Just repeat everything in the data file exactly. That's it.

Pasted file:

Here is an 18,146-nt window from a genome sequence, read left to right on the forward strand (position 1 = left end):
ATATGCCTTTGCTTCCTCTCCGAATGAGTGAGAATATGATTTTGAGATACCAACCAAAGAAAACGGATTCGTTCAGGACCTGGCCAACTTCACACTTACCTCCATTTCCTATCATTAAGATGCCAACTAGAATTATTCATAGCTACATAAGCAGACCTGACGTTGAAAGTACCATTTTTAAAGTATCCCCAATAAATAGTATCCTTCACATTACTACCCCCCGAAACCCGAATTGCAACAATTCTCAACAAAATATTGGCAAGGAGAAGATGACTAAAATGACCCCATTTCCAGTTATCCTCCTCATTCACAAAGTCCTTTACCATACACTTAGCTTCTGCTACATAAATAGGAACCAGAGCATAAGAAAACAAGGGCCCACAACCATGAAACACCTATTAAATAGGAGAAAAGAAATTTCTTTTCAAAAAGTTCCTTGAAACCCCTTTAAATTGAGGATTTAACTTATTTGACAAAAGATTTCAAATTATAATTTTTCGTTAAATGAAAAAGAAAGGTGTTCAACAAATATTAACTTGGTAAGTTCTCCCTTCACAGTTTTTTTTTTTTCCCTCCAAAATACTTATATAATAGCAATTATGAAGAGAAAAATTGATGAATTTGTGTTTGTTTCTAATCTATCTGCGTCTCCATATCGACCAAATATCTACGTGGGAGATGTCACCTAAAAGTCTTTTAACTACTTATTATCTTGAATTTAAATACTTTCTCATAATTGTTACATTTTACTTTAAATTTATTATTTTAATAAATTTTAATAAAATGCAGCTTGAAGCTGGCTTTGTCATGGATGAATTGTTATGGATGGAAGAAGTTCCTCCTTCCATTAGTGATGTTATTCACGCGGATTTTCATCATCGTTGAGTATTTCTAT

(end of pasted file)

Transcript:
Here is an 18,146-nt window from a genome sequence, read left to right on the forward strand (position 1 = left end):
ATATGCCTTTGCTTCCTCTCCGAATGAGTGAGAATATGATTTTGAGATACCAACCAAAGAAAACGGATTCGTTCAGGACCTGGCCAACTTCACACTTACCTCCATTTCCTATCATTAAGATGCCAACTAGAATTATTCATAGCTACATAAGCAGACCTGACGTTGAAAGTACCATTTTTAAAGTATCCCCAATAAATAGTATCCTTCACATTACTACCCCCCGAAACCCGAATTGCAACAATTCTCAACAAAATATTGGCAAGGAGAAGATGACTAAAATGACCCCATTTCCAGTTATCCTCCTCATTCACAAAGTCCTTTACCATACACTTAGCTTCTGCTACATAAATAGGAACCAGAGCATAAGAAAACAAGGGCCCACAACCATGAAACACCTATTAAATAGGAGAAAAGAAATTTCTTTTCAAAAAGTTCCTTGAAACCCCTTTAAATTGAGGATTTAACTTATTTGACAAAAGATTTCAAATTATAATTTTTCGTTAAATGAAAAAGAAAGGTGTTCAACAAATATTAACTTGGTAAGTTCTCCCTTCACAGTTTTTTTTTTTTCCCTCCAAAATACTTATATAATAGCAATTATGAAGAGAAAAATTGATGAATTTGTGTTTGTTTCTAATCTATCTGCGTCTCCATATCGACCAAATATCTACGTGGGAGATGTCACCTAAAAGTCTTTTAACTACTTATTATCTTGAATTTAAATACTTTCTCATAATTGTTACATTTTACTTTAAATTTATTATTTTAATAAATTTTAATAAAATGCAGCTTGAAGCTGGCTTTGTCATGGATGAATTGTTATGGATGGAAGAAGTTCCTCCTTCCATTAGTGATGTTATTCACGCGGATTTTCATCATCGTTGAGTATTTCTAT